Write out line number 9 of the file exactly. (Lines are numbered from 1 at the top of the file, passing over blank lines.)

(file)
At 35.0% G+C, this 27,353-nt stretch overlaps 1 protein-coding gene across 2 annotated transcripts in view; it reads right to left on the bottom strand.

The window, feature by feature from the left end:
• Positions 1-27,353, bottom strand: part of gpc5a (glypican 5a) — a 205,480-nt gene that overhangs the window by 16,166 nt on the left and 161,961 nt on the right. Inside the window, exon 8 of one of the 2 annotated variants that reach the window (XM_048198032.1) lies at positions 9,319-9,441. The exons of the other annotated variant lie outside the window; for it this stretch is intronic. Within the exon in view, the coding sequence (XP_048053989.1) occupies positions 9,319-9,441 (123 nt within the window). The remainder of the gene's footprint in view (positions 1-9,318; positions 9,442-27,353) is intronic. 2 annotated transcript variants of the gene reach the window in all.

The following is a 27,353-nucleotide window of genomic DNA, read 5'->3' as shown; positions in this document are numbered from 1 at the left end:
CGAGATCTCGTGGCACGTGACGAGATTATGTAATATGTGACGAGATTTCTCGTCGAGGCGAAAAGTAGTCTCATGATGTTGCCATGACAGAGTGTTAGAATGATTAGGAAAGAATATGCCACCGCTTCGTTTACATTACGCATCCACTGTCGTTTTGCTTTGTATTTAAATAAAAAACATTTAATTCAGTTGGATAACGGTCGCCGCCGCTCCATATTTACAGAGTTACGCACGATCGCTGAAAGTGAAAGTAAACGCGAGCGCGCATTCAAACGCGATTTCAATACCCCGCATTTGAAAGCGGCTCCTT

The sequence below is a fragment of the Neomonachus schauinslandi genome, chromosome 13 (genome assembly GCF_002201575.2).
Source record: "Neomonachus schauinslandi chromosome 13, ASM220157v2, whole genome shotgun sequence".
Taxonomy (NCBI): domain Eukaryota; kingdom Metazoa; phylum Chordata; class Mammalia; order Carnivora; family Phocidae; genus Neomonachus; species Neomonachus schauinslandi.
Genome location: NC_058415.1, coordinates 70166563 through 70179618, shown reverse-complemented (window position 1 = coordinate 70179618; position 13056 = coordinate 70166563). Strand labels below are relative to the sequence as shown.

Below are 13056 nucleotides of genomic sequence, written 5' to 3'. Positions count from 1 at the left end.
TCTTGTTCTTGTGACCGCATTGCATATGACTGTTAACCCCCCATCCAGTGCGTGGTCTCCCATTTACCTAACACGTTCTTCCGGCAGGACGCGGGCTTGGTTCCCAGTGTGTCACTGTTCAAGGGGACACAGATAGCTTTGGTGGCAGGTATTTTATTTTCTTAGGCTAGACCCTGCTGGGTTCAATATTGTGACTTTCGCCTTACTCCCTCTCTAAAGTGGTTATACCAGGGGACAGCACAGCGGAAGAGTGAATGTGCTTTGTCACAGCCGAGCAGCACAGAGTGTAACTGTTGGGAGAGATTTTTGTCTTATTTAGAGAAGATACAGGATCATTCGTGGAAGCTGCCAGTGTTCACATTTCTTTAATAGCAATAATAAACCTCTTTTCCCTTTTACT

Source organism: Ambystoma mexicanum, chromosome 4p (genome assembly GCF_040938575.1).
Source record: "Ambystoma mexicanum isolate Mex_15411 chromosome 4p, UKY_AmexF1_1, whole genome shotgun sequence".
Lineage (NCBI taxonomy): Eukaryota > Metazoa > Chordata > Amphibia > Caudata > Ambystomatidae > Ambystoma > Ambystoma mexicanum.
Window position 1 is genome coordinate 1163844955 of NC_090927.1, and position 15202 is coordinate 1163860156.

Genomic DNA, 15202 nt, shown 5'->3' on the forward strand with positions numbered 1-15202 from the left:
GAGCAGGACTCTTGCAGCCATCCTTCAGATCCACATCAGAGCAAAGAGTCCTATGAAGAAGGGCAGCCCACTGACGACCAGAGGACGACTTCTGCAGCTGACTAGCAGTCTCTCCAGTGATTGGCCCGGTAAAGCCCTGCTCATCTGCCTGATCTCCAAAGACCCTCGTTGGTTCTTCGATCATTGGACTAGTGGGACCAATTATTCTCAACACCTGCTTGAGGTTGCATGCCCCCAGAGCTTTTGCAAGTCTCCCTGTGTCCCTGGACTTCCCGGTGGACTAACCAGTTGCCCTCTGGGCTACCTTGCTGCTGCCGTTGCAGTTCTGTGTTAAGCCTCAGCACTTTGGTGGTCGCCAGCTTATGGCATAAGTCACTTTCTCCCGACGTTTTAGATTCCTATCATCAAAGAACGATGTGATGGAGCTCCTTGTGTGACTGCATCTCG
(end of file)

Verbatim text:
Genome location: NC_058415.1, coordinates 70166563 through 70179618, shown reverse-complemented (window position 1 = coordinate 70179618; position 13056 = coordinate 70166563). Strand labels below are relative to the sequence as shown.